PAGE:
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Friday, January 08, 2021

How Impeachment Might Play Out

Let's say the House of Representatives impeaches the President next week. There will be no Senate trial before January 20th. Will there be a trial after January 20th? I don't know, but I doubt it. It might depend, in part, on whether the President tries to pardon himself. 

The Senate could end up deciding that the High Court of Impeachment simply lacks jurisdiction over an ex-President. While there are precedents for trying ex-officials who were impeached, those examples can be distinguished from an ex-President. The advantage of this "no jurisdiction" approach is that there would no decision on the merits. The President would not be acquitted. He will stand impeached without a judgment for all time. Maybe there is merit to that unique status.

Posted by Gerard Magliocca on January 8, 2021 at 08:15 PM | Permalink

Comments

The disadvantage is that there will be no real liability to disqualification and the senators -- including those who in some part were part of his conspiracy --- would avoid voting on the record regarding the merits.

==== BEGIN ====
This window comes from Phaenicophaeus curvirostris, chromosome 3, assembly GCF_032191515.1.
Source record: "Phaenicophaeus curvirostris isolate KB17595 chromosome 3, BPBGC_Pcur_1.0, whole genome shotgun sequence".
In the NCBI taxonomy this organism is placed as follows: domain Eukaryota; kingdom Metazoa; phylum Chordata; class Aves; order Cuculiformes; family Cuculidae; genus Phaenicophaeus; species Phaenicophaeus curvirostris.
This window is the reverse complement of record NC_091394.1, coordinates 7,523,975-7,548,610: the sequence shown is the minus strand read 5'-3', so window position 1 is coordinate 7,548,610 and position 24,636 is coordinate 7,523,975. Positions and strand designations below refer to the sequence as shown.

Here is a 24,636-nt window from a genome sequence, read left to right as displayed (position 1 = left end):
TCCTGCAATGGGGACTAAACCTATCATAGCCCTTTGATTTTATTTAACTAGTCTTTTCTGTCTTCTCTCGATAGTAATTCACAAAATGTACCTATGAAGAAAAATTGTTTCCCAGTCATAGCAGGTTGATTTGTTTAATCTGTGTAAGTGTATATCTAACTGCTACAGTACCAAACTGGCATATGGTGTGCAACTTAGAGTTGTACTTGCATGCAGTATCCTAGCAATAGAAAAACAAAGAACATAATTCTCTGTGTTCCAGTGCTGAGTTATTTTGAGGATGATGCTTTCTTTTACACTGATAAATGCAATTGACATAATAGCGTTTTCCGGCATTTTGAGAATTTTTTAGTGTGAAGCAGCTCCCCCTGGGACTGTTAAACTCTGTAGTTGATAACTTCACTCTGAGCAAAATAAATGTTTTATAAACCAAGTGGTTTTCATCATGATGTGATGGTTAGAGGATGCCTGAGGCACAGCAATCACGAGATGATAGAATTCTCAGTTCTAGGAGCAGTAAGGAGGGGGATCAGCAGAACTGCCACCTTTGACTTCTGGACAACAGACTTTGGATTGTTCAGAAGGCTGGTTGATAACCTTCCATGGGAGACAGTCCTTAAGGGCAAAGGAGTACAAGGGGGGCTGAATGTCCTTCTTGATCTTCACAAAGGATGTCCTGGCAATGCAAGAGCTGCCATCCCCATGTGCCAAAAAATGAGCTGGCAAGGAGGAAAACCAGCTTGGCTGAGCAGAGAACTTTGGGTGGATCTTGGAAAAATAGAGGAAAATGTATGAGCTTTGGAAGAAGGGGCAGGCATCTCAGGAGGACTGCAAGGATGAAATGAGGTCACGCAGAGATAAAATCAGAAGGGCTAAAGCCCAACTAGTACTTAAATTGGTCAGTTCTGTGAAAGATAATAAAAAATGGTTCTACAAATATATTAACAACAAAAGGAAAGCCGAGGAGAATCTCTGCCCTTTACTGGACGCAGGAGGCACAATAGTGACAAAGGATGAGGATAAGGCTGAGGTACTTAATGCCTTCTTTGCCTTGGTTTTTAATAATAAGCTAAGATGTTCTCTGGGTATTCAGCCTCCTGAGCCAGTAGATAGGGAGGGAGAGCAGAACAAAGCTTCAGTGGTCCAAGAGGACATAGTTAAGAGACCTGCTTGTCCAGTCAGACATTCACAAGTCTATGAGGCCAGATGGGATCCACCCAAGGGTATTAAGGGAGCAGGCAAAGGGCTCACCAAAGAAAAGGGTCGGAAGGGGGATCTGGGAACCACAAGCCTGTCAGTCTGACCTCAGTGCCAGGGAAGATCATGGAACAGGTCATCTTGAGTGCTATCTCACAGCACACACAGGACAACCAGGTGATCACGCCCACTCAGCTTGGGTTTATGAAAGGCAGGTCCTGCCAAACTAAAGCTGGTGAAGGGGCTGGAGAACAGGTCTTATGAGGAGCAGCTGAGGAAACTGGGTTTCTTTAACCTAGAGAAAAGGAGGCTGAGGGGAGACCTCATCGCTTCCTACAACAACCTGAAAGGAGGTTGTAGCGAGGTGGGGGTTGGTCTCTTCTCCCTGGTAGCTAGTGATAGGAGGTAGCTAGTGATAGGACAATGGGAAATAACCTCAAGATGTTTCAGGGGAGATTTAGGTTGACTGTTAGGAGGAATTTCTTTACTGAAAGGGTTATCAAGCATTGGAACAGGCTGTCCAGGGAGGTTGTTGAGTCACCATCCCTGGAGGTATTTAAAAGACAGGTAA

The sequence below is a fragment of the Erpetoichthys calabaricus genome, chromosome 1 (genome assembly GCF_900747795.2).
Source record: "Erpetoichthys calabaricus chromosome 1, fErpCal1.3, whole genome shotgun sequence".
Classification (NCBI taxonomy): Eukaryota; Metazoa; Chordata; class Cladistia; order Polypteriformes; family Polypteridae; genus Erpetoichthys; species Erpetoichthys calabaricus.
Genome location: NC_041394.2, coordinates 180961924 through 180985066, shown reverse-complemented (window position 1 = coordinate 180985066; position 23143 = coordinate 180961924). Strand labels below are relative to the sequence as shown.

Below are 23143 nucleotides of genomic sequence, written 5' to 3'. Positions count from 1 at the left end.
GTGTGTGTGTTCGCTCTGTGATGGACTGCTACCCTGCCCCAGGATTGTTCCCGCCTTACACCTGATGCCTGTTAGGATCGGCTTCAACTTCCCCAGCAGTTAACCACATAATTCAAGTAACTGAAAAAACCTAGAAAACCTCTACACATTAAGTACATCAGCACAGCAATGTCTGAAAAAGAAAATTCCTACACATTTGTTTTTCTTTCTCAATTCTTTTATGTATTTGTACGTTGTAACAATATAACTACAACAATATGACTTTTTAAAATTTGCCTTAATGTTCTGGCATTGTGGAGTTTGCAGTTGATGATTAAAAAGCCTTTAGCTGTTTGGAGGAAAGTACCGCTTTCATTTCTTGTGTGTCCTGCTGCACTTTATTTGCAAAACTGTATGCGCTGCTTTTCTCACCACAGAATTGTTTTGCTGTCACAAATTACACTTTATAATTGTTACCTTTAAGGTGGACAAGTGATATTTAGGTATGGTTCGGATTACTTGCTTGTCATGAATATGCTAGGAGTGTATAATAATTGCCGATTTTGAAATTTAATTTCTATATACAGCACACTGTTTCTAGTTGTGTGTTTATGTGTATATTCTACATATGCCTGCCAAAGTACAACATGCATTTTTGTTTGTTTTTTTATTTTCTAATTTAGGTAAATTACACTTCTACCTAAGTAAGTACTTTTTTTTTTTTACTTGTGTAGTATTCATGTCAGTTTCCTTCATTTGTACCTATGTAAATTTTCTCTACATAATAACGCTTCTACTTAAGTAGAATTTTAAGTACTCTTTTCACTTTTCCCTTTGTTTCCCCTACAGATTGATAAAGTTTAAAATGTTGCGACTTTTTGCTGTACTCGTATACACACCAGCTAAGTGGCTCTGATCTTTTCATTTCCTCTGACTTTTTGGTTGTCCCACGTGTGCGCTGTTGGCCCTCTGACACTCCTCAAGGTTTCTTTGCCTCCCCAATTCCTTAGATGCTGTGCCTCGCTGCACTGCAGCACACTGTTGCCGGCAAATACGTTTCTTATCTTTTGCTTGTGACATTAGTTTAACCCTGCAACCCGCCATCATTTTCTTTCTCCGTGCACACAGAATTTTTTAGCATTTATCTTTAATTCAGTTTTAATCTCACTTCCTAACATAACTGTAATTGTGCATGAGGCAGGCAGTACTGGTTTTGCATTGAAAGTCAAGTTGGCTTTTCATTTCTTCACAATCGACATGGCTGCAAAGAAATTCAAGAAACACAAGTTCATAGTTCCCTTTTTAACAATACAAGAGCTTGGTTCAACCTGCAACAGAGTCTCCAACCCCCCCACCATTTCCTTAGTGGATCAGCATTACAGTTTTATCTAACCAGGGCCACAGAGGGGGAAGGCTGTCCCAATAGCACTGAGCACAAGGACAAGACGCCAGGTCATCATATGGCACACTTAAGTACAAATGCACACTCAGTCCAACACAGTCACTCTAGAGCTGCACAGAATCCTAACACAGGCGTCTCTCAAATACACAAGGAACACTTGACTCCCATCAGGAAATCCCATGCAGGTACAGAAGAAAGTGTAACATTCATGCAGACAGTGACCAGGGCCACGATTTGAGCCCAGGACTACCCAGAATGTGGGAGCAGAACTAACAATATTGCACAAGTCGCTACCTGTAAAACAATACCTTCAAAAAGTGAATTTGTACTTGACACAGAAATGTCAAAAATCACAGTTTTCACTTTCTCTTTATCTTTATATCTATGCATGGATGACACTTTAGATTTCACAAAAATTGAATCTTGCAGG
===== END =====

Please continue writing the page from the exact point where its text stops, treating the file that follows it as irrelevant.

The avoidance of acquittal is a mixed bag at best. If there is actually some chance we will have Republican votes for conviction other than Mitt "the Glare" Romney, maybe let's say a 60-40 ultimate final vote, that would be a serious statement.

The implication would likely be that more than 10 Republicans really wanted to convict but didn't for partisan political reasons. As before, any "acquittal" will be tainted by the process used, here waiting until after he left office to try him being up there.

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The punishment still open after he leaves office by the way brings up the 14A provision that the author here has written about. Congressional legislation perhaps is warranted here if the CJ Chase "need enabling legislation" argument is taken as the rule. It is noted, e.g., one account flagged someone involved who was a member of the military. The breadth of the language would cover minor offices. It's something to consider.

Posted by: Joe | Jan 9, 2021 12:53:03 PM

The second scenario you describe is possible in theory. The Clinton impeachment was carried over from one Congress to the next.

Posted by: Gerard | Jan 8, 2021 8:53:56 PM

Would this route disqualify a president from running again?

If it didn't, would this result in a strange situation where, if the president so impeached won a second term, the senate would hold a trial on the pending impeachment charges after the president was sworn in? Or would those impeachment charges no longer be valid since the congress that introduced them was no longer sitting?

Posted by: thegreatdisappointment | Jan 8, 2021 8:39:21 PM

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